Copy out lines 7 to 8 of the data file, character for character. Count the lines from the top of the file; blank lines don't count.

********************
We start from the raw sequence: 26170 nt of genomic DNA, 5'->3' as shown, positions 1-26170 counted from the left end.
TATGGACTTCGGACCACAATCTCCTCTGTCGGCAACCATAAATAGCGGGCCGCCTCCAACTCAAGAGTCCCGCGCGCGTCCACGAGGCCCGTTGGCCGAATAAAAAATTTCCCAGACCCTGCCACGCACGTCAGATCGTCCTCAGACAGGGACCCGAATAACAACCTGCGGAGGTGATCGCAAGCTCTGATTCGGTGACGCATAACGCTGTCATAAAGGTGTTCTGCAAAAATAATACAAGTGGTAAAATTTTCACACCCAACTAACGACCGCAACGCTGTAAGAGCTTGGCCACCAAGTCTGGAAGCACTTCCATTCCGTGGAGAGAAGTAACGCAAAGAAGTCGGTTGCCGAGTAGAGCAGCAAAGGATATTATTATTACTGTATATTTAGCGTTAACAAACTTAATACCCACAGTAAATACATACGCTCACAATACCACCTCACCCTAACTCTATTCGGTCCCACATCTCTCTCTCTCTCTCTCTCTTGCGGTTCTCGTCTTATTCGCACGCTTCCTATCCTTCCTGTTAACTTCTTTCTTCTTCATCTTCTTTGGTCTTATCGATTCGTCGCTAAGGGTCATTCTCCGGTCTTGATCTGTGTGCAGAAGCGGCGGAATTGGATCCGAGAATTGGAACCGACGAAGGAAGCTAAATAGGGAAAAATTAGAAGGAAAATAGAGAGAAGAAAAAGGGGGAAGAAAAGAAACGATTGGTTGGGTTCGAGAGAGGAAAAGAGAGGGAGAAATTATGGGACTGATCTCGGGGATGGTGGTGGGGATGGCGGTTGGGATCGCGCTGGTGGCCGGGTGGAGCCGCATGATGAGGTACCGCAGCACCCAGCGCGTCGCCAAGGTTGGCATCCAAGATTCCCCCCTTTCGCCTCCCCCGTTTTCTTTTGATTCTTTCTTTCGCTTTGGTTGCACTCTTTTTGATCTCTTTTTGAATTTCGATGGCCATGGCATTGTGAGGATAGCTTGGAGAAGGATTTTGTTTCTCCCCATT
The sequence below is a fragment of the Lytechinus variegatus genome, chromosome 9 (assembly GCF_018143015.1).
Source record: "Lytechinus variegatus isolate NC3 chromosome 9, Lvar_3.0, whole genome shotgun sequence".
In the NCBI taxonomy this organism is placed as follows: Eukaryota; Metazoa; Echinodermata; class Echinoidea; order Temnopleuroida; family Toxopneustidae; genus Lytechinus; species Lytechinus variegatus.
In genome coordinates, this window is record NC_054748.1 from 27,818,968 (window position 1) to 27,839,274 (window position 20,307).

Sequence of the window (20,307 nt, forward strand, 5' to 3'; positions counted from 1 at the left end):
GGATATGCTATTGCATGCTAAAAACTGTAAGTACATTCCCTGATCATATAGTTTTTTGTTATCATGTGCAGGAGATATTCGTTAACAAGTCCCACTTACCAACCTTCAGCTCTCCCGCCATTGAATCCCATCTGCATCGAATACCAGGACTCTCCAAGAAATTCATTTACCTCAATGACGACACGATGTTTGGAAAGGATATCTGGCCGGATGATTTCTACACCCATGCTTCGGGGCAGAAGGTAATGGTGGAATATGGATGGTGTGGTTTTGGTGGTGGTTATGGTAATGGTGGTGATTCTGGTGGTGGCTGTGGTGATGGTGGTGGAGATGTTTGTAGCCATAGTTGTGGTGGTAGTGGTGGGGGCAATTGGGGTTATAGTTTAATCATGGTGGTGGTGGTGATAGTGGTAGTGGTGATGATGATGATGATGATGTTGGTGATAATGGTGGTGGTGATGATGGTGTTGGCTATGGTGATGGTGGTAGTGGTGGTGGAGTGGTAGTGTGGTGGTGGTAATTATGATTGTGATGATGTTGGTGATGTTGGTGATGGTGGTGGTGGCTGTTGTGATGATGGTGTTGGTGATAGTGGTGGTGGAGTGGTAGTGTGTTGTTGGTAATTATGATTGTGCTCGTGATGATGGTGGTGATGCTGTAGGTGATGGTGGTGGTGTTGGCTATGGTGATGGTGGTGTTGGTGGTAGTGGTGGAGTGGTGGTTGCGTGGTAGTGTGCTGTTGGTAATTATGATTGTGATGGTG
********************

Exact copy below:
Sequence of the window (20,307 nt, forward strand, 5' to 3'; positions counted from 1 at the left end):
GGATATGCTATTGCATGCTAAAAACTGTAAGTACATTCCCTGATCATATAGTTTTTTGTTATCATGTGCAGGAGATATTCGTTAACAAGTCCCACTTACCAACCTTCAGCTCTCCCGCCATTGAATCCCATCTGCATCGAATACCAGGACTCTCCAAGAAATTCATTTACCTCAATGACGACACGATGTTTGGAAAGGATATCTGGCCGGATGATTTCTACACCCATGCTTCGGGGCAGAAGGTAATGGTGGAATATGGATGGTGTGGTTTTGGTGGTGGTTATGGTAATGGTGGTGATTCTGGTGGTGGCTGTGGTGATGGTGGTGGAGATGTTTGTAGCCATAGTTGTGGTGGTAGTGGTGGGGGCAATTGGGGTTATAGTTTAATCATGGTGGTGGTGGTGATAGTGGTAGTGGTGATGATGATGATGATGATGTTGGTGATAATGGTGGTGGTGATGATGGTGTTGGCTATGGTGATGGTGGTAGTGGTGGTGGAGTGGTAGTGTGGTGGTGGTAATTATGATTGTGATGATGTTGGTGATGTTGGTGATGGTGGTGGTGGCTGTTGTGATGATGGTGTTGGTGATAGTGGTGGTGGAGTGGTAGTGTGTTGTTGGTAATTATGATTGTGCTCGTGATGATGGTGGTGATGCTGTAGGTGATGGTGGTGGTGTTGGCTATGGTGATGGTGGTGTTGGTGGTAGTGGTGGAGTGGTGGTTGCGTGGTAGTGTGCTGTTGGTAATTATGATTGTGATGGTG